Ask yourself before you respond “Am I starting to defend myself because I feel attacked or triggered by something the other person has said or am I truly hearing their point of view and responding to it without defense?” This one is very important because when people get into the practice of defending themselves each time the someone person says something, they are soon in a verbal ping-pong match and that never solves anything because at some point someone has to lose in ping-pong! It’s important to acknowledge what another person has to say even if you do not agree with it. Example: Wife says to husband he isn’t spending enough quality time with her. If husband starts to defend himself that he is doing it, where has that taken the couple? To a place of going back and forth to decide who is right. Reality is wife has a certain perception of what is enough quality time to her and husband has his own perception as well. The key to this type of situation is negotiation – understanding how much she needs and how much he wants to give and then finding a middle ground so both are happy rather than one person “winning” and being right. This creates a win-win environment for both parties and can be used in all levels of communication.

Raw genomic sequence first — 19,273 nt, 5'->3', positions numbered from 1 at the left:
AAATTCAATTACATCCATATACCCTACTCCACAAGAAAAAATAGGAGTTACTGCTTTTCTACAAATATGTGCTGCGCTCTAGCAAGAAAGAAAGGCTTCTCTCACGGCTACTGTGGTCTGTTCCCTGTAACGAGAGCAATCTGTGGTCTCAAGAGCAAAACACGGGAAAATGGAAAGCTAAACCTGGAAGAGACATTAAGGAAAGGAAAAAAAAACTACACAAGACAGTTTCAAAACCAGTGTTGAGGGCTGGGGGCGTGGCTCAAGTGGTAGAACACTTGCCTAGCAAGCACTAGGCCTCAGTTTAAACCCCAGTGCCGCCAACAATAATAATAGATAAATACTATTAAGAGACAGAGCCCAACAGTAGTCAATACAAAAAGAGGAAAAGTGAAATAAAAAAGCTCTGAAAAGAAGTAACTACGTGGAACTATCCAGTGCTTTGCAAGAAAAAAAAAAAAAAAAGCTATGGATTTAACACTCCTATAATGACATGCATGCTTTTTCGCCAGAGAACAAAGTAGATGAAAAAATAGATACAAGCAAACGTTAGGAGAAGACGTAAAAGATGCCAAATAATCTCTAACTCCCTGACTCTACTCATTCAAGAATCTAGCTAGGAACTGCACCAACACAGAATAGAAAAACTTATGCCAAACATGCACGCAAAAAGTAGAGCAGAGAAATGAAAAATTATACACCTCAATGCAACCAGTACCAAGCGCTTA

3. Listening

Really, truly listen to the person speaking. If you catch yourself thinking of your response while the other person is talking…truth, you are not really listening, you are just waiting to get your point across. You can mirror back to someone what you heard being said so as to clarify understanding and then once you get the agreement that you truly heard what was said, you can respond.